A lot of industry professionals and other writers can’t seem to stress enough how important a solid beginning is for a novel’s success. I mean, when we submit novels to agents and publishers, most of the time, they require the first ten pages, or the first chapter. There are numerous blog posts that discuss how to hook a reader. And yes, I agree that beginnings are important. We have to make the reader care in a page or less and then keep them caring long enough so they want to know what happens next. It’s a difficult skill to master.
But equally important, if not more important, are endings. The final note of a book can oftentimes make or break a book. I don’t pretend to be an expert on writing good endings. In fact, I think endings might be my weakest skill as far as writing goes. I don’t know how to tie everything into a neat little bow at the end, and it sort of comes out as a tangled knot that needs much reworking before being even close to presentable. I can, however, analyze endings and decide whether or not the ending could have been better.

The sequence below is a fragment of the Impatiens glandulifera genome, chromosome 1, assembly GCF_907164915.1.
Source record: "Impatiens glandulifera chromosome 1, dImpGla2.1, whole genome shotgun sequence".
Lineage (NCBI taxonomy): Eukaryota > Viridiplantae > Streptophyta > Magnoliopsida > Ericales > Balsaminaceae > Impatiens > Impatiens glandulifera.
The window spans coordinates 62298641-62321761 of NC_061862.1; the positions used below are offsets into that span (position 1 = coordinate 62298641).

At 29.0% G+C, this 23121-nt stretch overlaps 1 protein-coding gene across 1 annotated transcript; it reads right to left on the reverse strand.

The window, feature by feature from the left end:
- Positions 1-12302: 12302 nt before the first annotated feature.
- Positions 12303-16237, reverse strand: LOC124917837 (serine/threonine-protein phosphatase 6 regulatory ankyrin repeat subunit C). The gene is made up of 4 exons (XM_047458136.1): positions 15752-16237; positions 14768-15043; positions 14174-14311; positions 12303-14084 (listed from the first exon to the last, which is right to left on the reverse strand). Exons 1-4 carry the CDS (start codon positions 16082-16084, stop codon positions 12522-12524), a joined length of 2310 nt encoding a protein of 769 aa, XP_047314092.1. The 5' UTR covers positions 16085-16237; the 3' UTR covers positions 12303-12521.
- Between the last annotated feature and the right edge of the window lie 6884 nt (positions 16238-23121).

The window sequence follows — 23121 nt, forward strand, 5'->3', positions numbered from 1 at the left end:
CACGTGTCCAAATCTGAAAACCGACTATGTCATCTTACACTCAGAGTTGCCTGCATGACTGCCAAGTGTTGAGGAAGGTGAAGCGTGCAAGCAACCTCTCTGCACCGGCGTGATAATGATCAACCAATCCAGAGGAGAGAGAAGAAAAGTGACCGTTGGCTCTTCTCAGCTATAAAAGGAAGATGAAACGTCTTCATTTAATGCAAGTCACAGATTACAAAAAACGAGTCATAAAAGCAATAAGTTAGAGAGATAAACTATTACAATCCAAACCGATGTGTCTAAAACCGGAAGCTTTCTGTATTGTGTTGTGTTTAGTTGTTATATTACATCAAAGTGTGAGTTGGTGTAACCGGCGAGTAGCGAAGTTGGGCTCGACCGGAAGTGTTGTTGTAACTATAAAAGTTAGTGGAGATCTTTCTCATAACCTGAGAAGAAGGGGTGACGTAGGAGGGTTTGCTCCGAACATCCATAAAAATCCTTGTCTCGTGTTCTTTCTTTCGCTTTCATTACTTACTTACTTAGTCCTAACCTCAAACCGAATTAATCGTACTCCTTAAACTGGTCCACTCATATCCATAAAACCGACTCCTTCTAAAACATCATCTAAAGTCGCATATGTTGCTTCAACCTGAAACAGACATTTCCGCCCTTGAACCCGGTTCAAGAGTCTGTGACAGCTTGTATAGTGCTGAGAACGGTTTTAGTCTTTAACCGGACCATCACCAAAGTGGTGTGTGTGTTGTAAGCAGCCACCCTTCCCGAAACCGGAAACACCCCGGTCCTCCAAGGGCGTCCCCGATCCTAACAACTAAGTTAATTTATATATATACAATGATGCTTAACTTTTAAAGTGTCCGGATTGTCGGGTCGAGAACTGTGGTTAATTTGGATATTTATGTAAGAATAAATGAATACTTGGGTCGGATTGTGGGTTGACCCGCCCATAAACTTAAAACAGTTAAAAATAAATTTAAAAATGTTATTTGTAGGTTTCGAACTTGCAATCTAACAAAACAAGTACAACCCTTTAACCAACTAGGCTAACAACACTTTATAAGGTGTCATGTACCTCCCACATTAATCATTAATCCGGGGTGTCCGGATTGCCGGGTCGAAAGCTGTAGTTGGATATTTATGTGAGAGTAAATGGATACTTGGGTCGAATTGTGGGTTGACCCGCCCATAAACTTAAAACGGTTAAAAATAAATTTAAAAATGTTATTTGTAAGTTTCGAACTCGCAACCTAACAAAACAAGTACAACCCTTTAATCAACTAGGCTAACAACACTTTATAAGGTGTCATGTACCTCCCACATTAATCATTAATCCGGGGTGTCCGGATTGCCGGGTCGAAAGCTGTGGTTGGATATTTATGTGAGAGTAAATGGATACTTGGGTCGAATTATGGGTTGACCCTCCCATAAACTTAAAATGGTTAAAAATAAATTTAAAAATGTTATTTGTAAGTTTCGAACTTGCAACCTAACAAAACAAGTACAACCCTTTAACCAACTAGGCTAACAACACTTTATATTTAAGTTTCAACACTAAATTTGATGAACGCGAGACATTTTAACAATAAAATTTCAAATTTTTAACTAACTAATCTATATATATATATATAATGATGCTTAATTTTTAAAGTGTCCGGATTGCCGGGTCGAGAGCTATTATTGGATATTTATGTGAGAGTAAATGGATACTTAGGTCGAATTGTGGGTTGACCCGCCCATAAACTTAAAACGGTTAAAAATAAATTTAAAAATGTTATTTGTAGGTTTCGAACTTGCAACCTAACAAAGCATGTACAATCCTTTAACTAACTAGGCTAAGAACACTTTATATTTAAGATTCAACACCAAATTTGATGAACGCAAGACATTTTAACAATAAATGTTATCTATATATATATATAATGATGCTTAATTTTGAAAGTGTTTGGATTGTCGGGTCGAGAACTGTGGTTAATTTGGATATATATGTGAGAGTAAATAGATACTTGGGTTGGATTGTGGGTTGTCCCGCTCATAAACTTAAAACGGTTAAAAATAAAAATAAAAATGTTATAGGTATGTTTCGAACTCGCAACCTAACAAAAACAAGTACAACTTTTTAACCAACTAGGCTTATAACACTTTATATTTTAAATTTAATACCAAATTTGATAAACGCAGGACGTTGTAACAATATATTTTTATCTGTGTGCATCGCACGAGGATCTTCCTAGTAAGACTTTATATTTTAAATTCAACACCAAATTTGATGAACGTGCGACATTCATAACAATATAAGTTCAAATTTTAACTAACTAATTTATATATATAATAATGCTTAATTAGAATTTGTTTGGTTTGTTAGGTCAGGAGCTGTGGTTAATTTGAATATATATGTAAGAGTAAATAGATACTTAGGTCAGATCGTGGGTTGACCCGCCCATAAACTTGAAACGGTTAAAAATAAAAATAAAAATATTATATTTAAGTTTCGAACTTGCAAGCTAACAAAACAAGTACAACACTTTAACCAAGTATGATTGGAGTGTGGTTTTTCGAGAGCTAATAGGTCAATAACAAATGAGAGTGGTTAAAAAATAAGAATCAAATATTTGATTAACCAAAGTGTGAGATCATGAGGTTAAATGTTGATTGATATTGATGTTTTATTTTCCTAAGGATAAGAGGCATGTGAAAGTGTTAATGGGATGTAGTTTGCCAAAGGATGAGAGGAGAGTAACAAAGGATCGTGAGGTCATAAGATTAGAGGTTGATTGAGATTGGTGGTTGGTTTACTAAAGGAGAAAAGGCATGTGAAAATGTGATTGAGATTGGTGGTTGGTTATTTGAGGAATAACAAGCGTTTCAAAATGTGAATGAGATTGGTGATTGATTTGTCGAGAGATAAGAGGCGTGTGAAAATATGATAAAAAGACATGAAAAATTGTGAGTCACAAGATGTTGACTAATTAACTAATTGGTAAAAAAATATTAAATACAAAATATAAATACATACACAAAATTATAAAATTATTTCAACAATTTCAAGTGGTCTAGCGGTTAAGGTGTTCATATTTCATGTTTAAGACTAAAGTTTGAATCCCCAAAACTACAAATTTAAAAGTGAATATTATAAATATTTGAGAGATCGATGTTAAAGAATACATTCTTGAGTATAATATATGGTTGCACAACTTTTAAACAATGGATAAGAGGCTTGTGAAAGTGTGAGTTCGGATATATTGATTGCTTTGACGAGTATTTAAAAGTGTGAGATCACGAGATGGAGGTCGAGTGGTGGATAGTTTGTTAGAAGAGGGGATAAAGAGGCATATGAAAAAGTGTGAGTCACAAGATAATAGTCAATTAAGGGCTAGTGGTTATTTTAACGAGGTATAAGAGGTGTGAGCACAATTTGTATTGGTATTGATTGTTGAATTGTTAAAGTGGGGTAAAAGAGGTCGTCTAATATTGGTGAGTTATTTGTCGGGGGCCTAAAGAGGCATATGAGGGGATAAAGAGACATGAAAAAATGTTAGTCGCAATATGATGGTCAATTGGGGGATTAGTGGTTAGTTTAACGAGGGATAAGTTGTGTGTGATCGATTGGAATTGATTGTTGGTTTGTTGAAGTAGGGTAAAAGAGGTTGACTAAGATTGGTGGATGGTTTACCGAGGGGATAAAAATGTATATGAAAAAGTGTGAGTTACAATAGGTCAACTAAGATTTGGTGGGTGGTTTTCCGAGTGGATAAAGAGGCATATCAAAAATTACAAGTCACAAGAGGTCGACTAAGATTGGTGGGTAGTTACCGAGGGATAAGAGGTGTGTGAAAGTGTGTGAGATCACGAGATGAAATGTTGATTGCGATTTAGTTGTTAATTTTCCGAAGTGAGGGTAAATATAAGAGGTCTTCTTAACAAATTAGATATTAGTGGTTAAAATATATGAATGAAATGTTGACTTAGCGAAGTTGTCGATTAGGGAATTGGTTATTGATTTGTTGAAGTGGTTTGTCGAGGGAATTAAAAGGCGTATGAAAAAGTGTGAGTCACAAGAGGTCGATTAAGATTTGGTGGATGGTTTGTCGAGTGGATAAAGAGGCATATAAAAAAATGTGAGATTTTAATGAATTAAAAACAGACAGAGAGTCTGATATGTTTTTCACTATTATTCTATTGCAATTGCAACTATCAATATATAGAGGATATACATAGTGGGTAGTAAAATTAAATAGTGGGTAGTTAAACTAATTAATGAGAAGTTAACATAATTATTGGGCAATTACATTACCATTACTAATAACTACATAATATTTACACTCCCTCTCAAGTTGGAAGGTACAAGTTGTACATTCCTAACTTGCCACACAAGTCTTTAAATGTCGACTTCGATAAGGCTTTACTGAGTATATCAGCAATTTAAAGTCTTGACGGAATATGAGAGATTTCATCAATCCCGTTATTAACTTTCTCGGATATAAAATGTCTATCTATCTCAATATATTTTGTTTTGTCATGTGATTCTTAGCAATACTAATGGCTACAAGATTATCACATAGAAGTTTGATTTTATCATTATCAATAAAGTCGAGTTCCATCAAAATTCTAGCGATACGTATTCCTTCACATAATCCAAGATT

As other bloggers have said recently, endings should resonate with readers. They should leave a sense of completion, perhaps hint at something greater to come, leave the reader in a state of happiness or hopeful sadness. But most of all, the story must feel complete. Otherwise, the ending is unsatisfying. The story doesn’t feel over. It just feels like it stopped.
Even when writing series, we can’t just stop a story as a sort of break between the first and second books. The first book has to be complete, with most ends tied up, a satisfying climax and resolution, and the promise of more to come. We don’t want to frustrate our readers by giving them an ending that doesn’t answer the important questions or answers all of the questions in a slap-bang finale (which I tend to write in my first drafts) without any falling action or denouement. [see plot structure]
I’m starting to understand endings better, or I think I am. When I read a book or watch a movie, I try to analyze the key points of the story, focusing on endings. I feel I have a good grasp of hooks and middle reversals, though I probably have a lot more to learn. As far as the endings go, I focus mostly on understanding the falling action and denouement after the climax. These are the parts that resonate with readers. I mean, the climax is important, but it’s usually all action and stuff blowing up and aliens and sea monsters and cowboys riding velociraptors (shudder the thought). But the bit that follows the climax, that’s what defines the ending in my mind.